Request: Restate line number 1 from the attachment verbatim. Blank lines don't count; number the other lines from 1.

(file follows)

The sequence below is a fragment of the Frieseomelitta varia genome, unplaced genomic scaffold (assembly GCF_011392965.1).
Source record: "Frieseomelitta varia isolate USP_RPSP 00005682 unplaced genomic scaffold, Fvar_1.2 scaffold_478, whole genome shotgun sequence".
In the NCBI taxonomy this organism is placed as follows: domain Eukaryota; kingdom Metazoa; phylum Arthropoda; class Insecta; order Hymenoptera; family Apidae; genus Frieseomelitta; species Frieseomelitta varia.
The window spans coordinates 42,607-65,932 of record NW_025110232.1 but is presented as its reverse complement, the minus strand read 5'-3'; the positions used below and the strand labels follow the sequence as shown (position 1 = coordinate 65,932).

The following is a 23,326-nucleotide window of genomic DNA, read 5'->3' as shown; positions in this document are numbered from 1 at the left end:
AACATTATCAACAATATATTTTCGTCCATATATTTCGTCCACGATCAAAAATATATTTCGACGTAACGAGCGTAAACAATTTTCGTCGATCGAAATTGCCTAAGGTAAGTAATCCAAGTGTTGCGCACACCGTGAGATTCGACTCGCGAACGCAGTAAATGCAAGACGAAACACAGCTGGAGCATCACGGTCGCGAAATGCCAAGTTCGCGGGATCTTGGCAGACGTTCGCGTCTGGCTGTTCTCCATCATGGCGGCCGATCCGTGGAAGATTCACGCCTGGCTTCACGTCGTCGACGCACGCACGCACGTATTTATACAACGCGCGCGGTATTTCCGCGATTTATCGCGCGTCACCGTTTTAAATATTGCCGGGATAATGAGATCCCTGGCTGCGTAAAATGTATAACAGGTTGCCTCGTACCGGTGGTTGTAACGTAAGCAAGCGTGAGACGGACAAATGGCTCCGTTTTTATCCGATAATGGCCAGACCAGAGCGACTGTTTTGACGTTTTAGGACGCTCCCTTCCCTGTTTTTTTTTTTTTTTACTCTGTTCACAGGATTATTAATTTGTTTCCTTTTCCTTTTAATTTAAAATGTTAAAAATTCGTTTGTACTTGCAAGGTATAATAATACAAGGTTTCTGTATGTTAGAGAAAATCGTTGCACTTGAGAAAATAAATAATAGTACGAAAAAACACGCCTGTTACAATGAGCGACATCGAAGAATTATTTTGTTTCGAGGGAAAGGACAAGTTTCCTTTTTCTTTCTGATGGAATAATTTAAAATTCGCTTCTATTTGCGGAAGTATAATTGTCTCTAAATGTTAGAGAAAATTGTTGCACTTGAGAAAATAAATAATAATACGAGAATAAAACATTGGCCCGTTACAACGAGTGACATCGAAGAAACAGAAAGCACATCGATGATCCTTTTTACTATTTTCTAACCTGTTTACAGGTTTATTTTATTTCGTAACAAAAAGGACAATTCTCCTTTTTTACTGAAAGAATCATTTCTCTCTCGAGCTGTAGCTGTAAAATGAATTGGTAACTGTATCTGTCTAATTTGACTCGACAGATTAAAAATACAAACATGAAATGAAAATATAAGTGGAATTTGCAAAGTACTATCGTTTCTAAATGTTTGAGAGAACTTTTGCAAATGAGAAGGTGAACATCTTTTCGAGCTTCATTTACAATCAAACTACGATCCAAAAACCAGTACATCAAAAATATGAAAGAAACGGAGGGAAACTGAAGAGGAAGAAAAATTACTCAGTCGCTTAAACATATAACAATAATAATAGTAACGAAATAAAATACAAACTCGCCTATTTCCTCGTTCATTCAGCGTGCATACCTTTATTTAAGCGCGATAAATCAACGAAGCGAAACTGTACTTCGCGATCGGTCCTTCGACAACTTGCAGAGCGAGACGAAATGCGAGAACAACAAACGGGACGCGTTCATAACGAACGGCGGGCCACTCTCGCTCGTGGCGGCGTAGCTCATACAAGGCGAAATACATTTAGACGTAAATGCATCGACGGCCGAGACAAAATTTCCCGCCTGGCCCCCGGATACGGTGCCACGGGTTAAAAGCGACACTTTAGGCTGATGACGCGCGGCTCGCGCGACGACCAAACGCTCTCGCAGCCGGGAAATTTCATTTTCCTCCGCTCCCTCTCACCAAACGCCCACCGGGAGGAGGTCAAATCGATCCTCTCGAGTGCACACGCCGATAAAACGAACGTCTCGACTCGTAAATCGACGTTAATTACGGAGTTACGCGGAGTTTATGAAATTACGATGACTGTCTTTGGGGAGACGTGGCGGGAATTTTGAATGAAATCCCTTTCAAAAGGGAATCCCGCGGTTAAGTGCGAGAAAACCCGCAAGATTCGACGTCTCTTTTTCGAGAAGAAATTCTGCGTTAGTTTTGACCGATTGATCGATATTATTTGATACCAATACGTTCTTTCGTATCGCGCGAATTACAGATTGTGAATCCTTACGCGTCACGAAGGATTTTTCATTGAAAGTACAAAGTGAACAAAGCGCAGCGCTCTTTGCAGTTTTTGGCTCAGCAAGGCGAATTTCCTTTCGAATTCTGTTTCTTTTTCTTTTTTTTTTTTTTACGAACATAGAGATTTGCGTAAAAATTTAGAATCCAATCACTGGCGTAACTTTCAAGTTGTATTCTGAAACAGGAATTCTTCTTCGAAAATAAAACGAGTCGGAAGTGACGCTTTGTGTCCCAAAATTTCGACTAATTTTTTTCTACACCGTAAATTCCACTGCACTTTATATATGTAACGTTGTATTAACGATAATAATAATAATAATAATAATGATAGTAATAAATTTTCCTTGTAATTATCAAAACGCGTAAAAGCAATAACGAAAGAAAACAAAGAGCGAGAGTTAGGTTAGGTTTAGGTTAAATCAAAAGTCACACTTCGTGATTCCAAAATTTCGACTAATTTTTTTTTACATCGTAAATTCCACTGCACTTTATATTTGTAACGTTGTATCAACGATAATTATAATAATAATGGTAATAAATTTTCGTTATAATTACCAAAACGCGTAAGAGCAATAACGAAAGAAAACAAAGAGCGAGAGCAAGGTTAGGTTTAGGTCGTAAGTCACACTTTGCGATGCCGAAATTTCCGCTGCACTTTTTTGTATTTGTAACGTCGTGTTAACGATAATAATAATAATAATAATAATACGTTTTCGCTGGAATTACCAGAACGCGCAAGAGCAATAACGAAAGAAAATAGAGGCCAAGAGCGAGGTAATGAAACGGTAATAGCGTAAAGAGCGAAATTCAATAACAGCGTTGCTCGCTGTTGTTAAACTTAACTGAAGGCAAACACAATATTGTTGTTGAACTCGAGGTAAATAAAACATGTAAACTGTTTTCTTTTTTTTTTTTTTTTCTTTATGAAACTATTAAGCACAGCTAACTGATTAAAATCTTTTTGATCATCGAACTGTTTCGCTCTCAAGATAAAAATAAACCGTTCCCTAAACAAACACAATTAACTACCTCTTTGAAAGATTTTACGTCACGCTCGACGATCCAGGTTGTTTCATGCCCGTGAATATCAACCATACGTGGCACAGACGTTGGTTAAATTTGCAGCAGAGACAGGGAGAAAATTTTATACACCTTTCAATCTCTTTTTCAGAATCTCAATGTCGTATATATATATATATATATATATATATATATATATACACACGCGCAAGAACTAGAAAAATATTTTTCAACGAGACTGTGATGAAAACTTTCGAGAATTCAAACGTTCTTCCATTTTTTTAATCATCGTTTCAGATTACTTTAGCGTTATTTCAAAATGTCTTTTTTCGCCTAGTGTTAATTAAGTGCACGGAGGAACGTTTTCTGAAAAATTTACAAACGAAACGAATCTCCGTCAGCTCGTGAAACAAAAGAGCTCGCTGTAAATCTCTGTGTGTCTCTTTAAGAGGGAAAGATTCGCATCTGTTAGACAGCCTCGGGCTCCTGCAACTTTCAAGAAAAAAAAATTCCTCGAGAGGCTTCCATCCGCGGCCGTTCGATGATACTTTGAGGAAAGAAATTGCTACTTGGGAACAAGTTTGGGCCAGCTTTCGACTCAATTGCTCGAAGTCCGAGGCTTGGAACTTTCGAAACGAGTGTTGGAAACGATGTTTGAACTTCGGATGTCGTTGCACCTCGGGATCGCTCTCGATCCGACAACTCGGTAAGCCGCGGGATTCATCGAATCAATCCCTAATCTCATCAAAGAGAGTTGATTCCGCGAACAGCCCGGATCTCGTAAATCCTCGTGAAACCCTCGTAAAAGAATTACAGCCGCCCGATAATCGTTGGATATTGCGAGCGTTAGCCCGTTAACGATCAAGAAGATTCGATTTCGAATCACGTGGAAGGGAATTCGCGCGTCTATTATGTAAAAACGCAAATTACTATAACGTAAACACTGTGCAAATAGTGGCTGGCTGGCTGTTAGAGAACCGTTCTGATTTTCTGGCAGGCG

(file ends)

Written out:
The sequence below is a fragment of the Frieseomelitta varia genome, unplaced genomic scaffold (assembly GCF_011392965.1).